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Knowledge, attitude and practice towards voluntary counseling and testing among university students in North West Ethiopia: a cross sectional study



Voluntary counseling and testing (VCT) is one among different approaches which have been implemented as an attempt to slow the spread of HIV infection and minimize its impact at the individual, family and society level. VCT is perceived to be an effective strategy in risk reduction among sexually active young people like tertiary level students. Ethiopia as a country with high burden of HIV started responding to the epidemic by preparing and updating guidelines on VCT. The objective of this study was to assess the level of knowledge, attitude and practice of Voluntary Counseling and Testing (VCT) for HIV among university students in North West Ethiopia.


A cross sectional study was conducted from February to May 2010 using a stratified sampling method to enroll students from different faculties into the study. A total of 330 university students filled in a self-administered questionnaire with response rate of 97.3%. Main outcome measures included level of knowledge, attitude and practice of VCT for HIV. A chi-square test was used to determine an association between a number of independent factors and dependant variables.


About 66.1% of the study participants were males with a mean age of 20 years. Majority (75.6%) of the respondents were Orthodox with 63% reported living in urban areas before joining the university. From the study participants 86.3% were knowledgeable on VCT, 73.3% had positive attitude towards VCT for HIV and 61.8% had had VCT for HIV in the past. Previous residence before joining the university, level of education, sex and religion were among the sociodemographic variables that showed statistically significant association with the one or more of the outcome variables. Fear of positive results, stigma and discrimination following the positive results were reported as main barriers for VCT uptake.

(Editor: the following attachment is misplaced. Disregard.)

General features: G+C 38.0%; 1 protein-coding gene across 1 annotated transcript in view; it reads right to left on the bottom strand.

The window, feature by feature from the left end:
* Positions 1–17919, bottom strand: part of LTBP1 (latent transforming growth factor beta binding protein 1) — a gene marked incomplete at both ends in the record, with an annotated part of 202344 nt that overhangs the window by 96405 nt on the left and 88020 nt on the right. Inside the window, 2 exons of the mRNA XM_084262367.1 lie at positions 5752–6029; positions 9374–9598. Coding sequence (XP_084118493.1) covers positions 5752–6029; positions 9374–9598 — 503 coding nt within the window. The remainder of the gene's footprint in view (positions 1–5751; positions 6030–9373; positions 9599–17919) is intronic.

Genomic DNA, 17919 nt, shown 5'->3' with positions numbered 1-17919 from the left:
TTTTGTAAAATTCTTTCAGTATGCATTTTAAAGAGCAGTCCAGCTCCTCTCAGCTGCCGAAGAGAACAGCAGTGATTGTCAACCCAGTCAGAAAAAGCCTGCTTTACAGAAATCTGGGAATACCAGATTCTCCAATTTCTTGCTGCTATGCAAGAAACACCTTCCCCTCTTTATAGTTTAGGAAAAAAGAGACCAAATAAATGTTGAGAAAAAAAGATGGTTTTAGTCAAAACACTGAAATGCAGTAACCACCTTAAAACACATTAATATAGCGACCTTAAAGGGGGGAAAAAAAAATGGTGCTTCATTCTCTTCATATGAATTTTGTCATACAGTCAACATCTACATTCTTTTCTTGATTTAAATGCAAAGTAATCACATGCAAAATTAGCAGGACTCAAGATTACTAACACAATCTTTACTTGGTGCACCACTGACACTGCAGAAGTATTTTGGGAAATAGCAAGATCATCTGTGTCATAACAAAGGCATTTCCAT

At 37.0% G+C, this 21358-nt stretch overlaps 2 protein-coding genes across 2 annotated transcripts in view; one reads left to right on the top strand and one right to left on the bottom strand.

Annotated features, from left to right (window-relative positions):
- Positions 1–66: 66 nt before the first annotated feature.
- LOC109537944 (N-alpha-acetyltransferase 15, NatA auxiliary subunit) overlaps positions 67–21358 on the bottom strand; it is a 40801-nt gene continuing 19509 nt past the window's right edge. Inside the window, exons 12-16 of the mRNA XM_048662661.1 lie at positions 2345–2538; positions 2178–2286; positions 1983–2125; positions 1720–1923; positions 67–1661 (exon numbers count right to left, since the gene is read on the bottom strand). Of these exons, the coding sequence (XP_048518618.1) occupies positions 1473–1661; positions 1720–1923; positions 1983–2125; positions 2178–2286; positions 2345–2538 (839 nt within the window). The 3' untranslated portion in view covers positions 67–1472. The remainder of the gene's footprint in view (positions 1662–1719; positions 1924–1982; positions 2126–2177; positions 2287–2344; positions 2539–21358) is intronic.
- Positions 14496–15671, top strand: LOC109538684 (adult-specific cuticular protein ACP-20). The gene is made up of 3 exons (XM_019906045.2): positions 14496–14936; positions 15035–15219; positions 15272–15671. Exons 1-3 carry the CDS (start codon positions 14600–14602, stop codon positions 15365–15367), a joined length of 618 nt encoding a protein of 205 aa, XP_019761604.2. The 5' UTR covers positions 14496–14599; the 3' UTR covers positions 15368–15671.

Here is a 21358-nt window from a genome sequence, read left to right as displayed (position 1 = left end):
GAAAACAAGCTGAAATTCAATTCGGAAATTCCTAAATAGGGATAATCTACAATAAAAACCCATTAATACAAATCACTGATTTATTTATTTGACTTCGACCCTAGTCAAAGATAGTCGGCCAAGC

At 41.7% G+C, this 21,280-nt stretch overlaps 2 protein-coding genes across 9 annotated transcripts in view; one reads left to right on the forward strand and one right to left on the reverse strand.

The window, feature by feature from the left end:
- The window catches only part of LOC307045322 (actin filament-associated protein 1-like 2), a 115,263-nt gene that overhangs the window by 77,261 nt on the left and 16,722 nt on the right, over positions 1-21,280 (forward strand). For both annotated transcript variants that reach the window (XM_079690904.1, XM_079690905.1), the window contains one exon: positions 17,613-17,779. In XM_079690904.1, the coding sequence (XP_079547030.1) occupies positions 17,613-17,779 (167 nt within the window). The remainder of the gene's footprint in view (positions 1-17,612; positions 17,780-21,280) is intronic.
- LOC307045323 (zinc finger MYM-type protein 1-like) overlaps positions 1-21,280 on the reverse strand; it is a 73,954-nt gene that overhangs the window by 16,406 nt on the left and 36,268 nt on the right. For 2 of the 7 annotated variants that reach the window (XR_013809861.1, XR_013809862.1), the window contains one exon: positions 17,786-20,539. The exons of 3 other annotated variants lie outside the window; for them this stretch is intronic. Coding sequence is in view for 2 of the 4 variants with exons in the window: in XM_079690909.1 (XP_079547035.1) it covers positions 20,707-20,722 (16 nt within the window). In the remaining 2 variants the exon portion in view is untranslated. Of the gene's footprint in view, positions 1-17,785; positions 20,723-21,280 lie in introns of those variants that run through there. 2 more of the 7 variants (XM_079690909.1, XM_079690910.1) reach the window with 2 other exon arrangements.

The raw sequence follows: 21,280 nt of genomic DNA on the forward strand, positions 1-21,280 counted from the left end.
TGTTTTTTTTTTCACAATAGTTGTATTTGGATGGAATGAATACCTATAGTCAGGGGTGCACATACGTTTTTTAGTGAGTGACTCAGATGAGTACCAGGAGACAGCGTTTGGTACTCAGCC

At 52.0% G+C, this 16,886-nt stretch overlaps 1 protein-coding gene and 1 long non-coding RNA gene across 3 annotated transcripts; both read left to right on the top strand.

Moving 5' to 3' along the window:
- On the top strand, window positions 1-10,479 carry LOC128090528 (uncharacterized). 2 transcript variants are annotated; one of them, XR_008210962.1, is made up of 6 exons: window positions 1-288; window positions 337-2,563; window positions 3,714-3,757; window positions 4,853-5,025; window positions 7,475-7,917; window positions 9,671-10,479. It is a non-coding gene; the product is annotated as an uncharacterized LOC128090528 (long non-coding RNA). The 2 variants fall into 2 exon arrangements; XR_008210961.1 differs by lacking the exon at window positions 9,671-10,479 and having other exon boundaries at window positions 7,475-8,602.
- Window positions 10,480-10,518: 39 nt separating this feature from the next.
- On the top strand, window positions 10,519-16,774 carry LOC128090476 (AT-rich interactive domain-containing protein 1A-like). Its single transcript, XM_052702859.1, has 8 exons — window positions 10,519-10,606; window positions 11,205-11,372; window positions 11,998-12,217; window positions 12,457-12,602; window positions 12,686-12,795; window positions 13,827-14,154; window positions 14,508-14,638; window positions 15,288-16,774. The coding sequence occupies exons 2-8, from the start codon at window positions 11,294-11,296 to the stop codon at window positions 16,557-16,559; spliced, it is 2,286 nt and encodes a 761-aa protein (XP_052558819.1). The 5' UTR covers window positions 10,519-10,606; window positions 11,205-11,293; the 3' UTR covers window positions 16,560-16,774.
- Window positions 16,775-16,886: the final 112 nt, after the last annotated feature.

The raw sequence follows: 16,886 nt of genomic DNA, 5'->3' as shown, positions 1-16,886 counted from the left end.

The findings reveal important barriers for VCT uptake and suggest strategies to reduce stigma and discrimination.

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Acquired immunodeficiency syndrome (AIDS) caused by the human immunodeficiency virus (HIV) is a major health problem in many parts of the world, and is considered as a pandemic disease [1]. By the year 2010, the World Health Organization (WHO) estimated 34 million people living with HIV and an estimated 1.8 million deaths around the world [2]. Sub-Saharan Africa remains the region most heavily affected by HIV. In 2010, about 68% of all people living with HIV resided in sub-Saharan Africa. Sub-Saharan Africa also accounted for 70% of new HIV infections and almost half of the deaths from AIDS related illness in 2010 [3]. Almost a quarter of people living with HIV are under the age of 25. Young people ages 15–24 represent 45% of all new HIV infections. In sub-Saharan Africa, nearly 3.3 million youth are living with HIV. Lack of information, skills, and access to services for youth is expected to fuel the epidemic [4].